The development of mTOR catalytic inhibitors marks the beginning of an exciting new phase in mTOR-based therapies. With the converging development of genetic models of mTOR in cancer, it may now be possible to predict the effectiveness of mTOR inhibitors. Using a mouse model of prostate cancer dependent on conditional deletion of PTEN, Nardella et al. find that deleting PTEN and mTOR simultaneously in the prostate epithelium suppresses tumor initiation, whereas conditional mTOR deletion alone in the prostate epithelium has no effect on normal prostate function (31). In the same model, the rapamycin analog RAD001 only mildly suppresses tumorigenesis, arguing that mTOR catalytic inhibitors will be more effective than rapamycin, although the authors also suggest that inhibiting both mTOR complexes may be the key. Studies to determine the efficacy of mTOR kinase inhibitors in tumor models are currently under way.

But is there rationale for developing mTOR complex–specific inhibitors? Using a mouse model of prostate cancer, we addressed this question for mTORC2. By deleting Rictor, an essential regulatory component of mTORC2, in combination with PTEN specifically in the murine prostate epithelium, we found that mTORC2 alone is required for tumor initiation (32). As is the case with mTOR, the deletion of Rictor has no overt deleterious effects on normal prostate morphology or function but is required for transformation induced by PTEN loss. Thus, mTORC2-specific inhibitors may have clinical value in treating certain cancers with elevated PI3K activity.

A theoretical mTORC2 inhibitor might have distinct advantages. Importantly, mTORC2 activity is not essential in normal prostate epithelial cells but is required for transformation induced by aberrant activation of the PI3K pathway. Although these criteria are ideal for a small-molecule target, the extent to which mTORC2 is required in other cell types needs to be investigated. It is possible, perhaps likely, that the therapeutic window of an mTORC2 inhibitor would be broader than that of an mTOR kinase inhibitor. For example, muscle-specific deletion of the gene encoding the mTORC1 regulatory subunit Raptor causes muscle dystrophy, whereas deleting the gene for the mTORC2-specific component Rictor in muscle has only minor consequences (33, 34). Perhaps equally as important is that targeting mTORC2 would not directly tamper with the feedback loop downstream of mTORC1. This may turn out to be the decisive factor in the clinical application of mTOR inhibitors. Going forward, it will be important to determine whether more clinically relevant advanced stages of cancer, as opposed to initiation (31, 32), are similarly susceptible to mTOR inhibition.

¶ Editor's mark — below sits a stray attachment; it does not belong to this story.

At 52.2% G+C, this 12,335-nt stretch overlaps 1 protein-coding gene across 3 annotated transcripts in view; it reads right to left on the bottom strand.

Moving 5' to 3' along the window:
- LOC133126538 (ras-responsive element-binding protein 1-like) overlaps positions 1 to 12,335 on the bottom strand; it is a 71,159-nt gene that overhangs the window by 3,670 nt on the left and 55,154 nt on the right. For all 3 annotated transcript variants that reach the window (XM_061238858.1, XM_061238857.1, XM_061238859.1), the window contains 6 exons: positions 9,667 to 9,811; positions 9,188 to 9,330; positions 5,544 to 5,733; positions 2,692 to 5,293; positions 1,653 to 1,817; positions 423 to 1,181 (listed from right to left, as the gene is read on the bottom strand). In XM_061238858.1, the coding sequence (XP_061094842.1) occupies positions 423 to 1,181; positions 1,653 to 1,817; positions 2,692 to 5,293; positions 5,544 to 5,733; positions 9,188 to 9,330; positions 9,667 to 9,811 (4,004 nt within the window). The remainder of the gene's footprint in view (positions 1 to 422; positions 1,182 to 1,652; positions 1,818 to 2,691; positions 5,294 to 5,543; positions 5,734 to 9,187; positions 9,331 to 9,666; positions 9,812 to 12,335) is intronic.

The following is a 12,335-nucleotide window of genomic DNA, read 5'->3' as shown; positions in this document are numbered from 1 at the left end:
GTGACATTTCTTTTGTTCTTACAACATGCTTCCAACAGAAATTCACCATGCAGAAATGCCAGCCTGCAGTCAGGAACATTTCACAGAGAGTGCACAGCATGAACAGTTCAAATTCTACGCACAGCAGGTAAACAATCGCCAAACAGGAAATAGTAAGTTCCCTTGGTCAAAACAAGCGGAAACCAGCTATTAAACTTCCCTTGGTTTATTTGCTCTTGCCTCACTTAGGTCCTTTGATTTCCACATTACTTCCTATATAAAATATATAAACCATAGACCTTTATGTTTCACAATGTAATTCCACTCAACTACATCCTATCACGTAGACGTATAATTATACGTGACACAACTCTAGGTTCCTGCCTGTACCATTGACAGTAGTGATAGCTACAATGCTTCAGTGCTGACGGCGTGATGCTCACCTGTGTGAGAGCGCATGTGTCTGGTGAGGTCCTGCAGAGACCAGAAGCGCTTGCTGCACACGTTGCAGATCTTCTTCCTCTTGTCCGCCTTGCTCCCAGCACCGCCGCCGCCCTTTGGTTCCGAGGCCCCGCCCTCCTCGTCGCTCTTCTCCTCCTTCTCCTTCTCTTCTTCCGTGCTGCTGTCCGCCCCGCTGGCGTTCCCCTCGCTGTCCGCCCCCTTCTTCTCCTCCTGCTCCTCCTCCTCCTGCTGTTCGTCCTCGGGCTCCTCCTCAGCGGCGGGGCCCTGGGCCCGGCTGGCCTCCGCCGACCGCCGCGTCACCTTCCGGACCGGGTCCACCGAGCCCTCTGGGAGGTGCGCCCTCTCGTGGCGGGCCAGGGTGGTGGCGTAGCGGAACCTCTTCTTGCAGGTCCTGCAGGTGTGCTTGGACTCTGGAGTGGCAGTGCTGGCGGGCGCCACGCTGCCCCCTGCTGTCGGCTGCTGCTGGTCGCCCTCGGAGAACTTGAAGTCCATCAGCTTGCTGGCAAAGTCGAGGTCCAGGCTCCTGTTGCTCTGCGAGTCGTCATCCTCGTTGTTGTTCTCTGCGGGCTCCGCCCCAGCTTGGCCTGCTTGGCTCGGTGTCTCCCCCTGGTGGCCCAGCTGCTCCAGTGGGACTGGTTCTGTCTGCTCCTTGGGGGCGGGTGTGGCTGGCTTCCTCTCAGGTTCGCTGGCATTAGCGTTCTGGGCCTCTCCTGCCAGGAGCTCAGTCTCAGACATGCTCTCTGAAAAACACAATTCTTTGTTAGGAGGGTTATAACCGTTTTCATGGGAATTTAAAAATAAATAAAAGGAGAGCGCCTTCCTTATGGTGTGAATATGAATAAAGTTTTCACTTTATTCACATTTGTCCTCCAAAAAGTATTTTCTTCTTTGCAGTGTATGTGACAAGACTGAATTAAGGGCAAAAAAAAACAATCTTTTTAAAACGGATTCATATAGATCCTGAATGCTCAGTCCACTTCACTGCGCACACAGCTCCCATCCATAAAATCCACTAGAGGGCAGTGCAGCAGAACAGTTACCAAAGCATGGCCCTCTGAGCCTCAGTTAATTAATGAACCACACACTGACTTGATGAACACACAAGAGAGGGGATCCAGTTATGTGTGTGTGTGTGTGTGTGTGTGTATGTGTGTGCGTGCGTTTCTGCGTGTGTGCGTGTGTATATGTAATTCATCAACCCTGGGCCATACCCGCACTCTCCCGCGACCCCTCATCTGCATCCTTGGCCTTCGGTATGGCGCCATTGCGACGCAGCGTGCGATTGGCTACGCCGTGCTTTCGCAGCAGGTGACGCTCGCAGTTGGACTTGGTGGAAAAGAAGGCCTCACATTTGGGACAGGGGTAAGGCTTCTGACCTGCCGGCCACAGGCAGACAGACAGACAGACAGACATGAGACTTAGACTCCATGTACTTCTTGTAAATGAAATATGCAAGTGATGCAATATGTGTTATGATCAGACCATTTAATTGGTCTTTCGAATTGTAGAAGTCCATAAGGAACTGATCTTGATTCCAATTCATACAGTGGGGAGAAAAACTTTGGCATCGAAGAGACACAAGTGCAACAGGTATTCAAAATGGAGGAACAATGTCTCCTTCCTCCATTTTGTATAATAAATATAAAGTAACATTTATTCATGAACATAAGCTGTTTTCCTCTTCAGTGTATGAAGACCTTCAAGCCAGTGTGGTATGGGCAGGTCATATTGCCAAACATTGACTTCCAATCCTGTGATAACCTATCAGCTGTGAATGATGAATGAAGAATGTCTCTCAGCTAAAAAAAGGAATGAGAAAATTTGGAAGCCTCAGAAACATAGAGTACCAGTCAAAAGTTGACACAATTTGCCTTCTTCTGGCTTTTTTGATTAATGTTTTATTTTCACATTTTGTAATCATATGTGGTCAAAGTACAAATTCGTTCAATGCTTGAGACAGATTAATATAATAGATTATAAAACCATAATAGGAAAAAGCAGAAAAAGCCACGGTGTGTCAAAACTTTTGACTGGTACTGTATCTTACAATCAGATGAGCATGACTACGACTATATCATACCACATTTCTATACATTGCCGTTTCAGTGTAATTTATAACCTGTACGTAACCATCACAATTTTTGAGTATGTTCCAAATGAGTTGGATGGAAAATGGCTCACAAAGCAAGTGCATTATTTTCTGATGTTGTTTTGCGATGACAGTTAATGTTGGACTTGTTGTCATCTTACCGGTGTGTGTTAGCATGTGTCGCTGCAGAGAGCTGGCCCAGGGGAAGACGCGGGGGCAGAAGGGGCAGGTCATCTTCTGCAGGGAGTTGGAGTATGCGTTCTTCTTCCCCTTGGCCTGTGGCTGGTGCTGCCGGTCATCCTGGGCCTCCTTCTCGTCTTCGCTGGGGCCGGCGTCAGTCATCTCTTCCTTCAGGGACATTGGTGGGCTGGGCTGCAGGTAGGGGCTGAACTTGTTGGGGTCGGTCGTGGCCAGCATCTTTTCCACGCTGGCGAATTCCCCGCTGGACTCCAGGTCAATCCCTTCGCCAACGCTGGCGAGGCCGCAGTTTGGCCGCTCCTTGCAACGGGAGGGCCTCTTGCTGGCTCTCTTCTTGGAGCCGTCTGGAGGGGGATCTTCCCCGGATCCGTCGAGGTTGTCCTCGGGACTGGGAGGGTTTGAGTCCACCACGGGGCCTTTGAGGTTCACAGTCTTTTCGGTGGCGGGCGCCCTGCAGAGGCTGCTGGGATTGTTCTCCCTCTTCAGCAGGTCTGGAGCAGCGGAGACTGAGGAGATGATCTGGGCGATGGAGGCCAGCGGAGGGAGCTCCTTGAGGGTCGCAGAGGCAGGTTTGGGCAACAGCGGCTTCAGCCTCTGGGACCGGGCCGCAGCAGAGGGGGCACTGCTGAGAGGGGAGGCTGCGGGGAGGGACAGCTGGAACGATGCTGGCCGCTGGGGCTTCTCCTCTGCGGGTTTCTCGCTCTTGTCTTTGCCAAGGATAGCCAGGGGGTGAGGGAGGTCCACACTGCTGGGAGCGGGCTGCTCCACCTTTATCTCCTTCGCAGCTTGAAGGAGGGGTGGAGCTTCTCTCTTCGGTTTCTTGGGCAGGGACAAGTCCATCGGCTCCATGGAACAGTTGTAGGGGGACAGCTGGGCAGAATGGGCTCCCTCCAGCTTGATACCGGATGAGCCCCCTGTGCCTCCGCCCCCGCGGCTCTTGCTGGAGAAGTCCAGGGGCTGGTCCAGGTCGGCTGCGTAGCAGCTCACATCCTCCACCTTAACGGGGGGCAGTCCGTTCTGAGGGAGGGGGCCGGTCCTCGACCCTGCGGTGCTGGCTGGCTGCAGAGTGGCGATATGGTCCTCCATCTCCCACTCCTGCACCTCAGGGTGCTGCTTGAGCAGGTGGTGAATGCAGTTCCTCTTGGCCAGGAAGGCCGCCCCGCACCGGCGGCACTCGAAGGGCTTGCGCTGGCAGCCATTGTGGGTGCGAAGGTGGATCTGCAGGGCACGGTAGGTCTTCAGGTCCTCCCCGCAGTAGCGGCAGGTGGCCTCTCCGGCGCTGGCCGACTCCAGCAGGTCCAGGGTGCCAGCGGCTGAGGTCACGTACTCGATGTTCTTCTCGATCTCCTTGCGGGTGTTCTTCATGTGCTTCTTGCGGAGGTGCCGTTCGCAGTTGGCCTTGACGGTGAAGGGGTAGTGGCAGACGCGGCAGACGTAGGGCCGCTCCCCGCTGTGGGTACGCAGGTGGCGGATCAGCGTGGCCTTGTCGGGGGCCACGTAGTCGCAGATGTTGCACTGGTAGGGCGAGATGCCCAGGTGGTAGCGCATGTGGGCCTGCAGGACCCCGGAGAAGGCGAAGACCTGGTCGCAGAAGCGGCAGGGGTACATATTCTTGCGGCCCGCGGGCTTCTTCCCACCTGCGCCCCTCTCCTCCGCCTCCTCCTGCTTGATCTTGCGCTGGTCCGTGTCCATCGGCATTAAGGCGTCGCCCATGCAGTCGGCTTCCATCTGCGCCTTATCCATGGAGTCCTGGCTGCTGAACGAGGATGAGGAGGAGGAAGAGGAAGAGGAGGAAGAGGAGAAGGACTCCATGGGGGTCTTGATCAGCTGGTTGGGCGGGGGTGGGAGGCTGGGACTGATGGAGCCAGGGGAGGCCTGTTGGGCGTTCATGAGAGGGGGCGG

With the realization that rapamycin is an incomplete mTORC1 inhibitor and a cell-type–specific inhibitor of mTORC2, we suggest that the full potential (or pitfalls) for mTORC1 inhibitors has yet to be realized. There is strong rationale for such a drug because mutations in TSC1 or TSC2, as well as mutations in genes that encode upstream regulators of their activity, form the molecular basis for numerous growth diseases. The fact that postmitotic prostate epithelial cells are unaffected by mTOR deletion suggests that mTORC1 inhibitors might have an acceptable therapeutic window. However, with any molecule that perturbs mTORC1 the consequences of disrupting the feedback loop must be considered. Interestingly, curcumin, a polyphenol natural product of the plant Curcuma longa, inhibits phosphorylation of mTORC1 substrates in cells at concentrations that do not inhibit mTORC2-dependent phosphorylation of Akt (35). Curcumin’s mechanism of action is enigmatic but may involve destabilizing the mTOR-Raptor interaction. Curcumin shows promise against various oncogenic activities and is currently in early clinical trials as an anticancer agent.


Although rapamycin has been an invaluable research tool for elucidating mTOR biology, investigations into its mechanism of action are uncovering many surprises that likely explain its modest clinical performance. We anticipate that second-generation mTOR inhibitors, such as Torin1, PP242, and PP30, will be more effective. However, the founding members of this class are in their early days of evaluation, and considerable research and development is required before their therapeutic potential is realized. Integrating data from pharmacological studies with mouse genetics will be critical in determining the potential efficacy of mTOR inhibitors. Genetic studies provide clear rationale for developing molecules that specifically target mTORC2. One could imagine a complex-specific inhibitor that can dissociate one of the unique mTORC2 (or mTORC1) regulatory subunits or perhaps block localization of the complex to an intracellular site required for its activation or interaction with its substrates. However, a major roadblock, at least to rationally developing complex-specific inhibitors, is our lack of knowledge concerning the structure and assembly of the mTORCs. With a growing appreciation of mTOR’s central role in cancer, especially those addicted to PI3K activity, we are optimistic that second- and future-generation mTOR inhibitors will broadly affect the treatment of various cancers plaguing our society.


37. We thank T. DiCesare for graphics support and S. Kinkel for critical reading of the manuscript. D.A.G. is supported by a grant from the NIH (K99 CA-1296613). D.M.S. is supported by grants from the NIH (R01-AI47389 and R01-CA103866) and awards from the Keck Foundation and the LAM (Lymphangioleiomyomatosis) Foundation and is an investigator of the Howard Hughes Medical Institute.